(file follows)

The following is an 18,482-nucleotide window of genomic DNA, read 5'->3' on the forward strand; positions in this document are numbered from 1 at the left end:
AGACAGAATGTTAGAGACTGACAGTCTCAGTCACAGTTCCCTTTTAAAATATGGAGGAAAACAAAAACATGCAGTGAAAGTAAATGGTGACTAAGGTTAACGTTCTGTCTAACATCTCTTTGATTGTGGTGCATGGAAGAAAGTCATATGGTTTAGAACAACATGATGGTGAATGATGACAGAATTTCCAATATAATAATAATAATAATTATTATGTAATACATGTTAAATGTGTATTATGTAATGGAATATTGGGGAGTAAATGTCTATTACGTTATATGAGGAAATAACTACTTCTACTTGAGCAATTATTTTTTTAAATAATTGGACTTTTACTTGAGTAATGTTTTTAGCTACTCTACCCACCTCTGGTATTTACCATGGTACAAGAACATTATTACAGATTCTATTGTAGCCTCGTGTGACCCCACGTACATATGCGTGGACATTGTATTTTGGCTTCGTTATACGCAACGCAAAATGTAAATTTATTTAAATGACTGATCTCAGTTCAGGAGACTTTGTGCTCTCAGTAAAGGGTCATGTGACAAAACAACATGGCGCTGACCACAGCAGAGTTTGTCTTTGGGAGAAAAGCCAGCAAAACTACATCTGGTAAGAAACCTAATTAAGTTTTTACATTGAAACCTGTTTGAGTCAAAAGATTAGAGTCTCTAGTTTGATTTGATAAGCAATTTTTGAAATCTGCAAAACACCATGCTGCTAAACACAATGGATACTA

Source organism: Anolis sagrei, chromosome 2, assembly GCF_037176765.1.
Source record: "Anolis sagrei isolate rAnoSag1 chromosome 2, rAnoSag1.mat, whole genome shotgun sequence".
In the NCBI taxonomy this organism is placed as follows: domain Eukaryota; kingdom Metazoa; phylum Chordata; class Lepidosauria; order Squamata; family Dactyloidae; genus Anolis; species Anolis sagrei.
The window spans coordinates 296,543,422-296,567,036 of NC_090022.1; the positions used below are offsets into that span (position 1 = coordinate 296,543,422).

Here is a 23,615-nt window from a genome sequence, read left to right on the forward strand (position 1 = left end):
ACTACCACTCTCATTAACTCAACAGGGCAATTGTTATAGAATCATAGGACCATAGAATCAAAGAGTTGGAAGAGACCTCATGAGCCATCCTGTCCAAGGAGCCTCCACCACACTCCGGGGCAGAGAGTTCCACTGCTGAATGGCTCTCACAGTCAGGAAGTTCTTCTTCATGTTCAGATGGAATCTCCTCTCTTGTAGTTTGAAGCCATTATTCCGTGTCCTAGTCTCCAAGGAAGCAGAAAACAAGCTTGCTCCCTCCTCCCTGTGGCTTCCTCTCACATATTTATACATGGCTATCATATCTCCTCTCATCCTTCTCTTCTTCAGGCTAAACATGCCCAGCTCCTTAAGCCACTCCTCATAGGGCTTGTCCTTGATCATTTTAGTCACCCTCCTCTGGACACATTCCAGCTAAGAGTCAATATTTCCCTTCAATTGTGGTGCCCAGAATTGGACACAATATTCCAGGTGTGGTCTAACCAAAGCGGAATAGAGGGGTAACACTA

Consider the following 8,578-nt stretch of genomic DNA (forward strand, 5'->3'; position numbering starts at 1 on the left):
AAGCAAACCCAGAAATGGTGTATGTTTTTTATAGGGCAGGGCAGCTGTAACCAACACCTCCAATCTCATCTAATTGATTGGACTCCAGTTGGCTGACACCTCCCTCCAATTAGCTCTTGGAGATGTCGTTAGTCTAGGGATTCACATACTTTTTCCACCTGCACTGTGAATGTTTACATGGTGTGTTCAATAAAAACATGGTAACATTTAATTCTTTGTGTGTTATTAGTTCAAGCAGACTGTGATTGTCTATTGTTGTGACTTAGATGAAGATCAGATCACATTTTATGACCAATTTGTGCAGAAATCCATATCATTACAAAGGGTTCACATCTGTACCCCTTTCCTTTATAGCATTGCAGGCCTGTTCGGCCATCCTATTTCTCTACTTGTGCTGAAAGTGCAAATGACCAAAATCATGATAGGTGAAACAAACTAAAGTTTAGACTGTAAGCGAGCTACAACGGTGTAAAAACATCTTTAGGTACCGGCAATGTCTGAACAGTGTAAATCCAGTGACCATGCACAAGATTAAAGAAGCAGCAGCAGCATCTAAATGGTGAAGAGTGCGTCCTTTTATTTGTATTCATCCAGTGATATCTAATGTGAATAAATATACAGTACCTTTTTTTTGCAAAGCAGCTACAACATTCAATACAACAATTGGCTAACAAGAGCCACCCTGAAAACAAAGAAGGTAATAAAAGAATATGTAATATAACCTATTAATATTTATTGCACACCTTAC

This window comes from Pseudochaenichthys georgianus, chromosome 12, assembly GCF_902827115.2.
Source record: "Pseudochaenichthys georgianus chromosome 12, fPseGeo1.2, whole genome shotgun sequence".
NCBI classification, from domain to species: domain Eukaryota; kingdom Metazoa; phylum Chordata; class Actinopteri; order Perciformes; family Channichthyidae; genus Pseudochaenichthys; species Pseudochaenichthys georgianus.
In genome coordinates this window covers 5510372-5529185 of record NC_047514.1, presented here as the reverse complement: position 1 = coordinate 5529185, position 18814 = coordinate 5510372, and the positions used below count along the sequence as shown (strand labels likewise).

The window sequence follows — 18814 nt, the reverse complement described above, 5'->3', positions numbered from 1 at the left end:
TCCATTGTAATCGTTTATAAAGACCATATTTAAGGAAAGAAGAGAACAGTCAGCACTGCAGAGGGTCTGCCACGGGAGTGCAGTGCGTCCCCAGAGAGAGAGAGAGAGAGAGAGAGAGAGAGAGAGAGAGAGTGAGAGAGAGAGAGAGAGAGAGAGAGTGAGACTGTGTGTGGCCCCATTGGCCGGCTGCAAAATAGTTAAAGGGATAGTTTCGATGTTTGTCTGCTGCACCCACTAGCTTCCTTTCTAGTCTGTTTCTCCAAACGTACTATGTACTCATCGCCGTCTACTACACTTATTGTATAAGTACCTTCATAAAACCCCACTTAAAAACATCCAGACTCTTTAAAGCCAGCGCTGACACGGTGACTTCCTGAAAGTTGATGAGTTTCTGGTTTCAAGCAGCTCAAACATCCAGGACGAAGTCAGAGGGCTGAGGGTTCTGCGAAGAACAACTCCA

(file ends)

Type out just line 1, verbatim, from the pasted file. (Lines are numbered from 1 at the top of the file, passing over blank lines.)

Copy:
The following is an 18,482-nucleotide window of genomic DNA, read 5'->3' on the forward strand; positions in this document are numbered from 1 at the left end: